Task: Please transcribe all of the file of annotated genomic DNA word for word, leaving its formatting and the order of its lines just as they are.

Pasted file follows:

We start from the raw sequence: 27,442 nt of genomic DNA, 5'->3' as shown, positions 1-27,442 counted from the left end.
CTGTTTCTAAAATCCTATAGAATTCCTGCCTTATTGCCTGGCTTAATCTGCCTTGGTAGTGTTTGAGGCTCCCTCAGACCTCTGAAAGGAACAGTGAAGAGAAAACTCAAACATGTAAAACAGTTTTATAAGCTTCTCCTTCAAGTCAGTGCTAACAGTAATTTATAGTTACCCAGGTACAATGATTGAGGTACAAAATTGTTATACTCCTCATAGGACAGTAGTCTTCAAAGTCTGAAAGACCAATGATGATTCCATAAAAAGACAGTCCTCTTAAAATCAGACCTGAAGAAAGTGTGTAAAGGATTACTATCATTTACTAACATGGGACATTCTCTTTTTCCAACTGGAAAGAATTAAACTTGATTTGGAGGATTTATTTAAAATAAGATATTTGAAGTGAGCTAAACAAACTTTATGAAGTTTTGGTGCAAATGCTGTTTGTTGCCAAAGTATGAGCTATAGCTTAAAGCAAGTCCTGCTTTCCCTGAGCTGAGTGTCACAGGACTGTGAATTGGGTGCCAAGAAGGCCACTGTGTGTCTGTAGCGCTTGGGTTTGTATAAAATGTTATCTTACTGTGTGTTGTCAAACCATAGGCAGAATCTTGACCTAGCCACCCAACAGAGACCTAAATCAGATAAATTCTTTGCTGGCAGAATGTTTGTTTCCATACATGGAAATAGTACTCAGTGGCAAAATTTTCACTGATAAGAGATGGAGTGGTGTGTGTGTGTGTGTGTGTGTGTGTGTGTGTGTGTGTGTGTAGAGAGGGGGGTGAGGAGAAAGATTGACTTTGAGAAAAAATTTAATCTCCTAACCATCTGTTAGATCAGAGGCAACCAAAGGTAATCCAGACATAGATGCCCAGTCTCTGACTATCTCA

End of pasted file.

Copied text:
We start from the raw sequence: 27,442 nt of genomic DNA, 5'->3' as shown, positions 1-27,442 counted from the left end.
CTGTTTCTAAAATCCTATAGAATTCCTGCCTTATTGCCTGGCTTAATCTGCCTTGGTAGTGTTTGAGGCTCCCTCAGACCTCTGAAAGGAACAGTGAAGAGAAAACTCAAACATGTAAAACAGTTTTATAAGCTTCTCCTTCAAGTCAGTGCTAACAGTAATTTATAGTTACCCAGGTACAATGATTGAGGTACAAAATTGTTATACTCCTCATAGGACAGTAGTCTTCAAAGTCTGAAAGACCAATGATGATTCCATAAAAAGACAGTCCTCTTAAAATCAGACCTGAAGAAAGTGTGTAAAGGATTACTATCATTTACTAACATGGGACATTCTCTTTTTCCAACTGGAAAGAATTAAACTTGATTTGGAGGATTTATTTAAAATAAGATATTTGAAGTGAGCTAAACAAACTTTATGAAGTTTTGGTGCAAATGCTGTTTGTTGCCAAAGTATGAGCTATAGCTTAAAGCAAGTCCTGCTTTCCCTGAGCTGAGTGTCACAGGACTGTGAATTGGGTGCCAAGAAGGCCACTGTGTGTCTGTAGCGCTTGGGTTTGTATAAAATGTTATCTTACTGTGTGTTGTCAAACCATAGGCAGAATCTTGACCTAGCCACCCAACAGAGACCTAAATCAGATAAATTCTTTGCTGGCAGAATGTTTGTTTCCATACATGGAAATAGTACTCAGTGGCAAAATTTTCACTGATAAGAGATGGAGTGGTGTGTGTGTGTGTGTGTGTGTGTGTGTGTGTGTGTGTGTGTAGAGAGGGGGGTGAGGAGAAAGATTGACTTTGAGAAAAAATTTAATCTCCTAACCATCTGTTAGATCAGAGGCAACCAAAGGTAATCCAGACATAGATGCCCAGTCTCTGACTATCTCA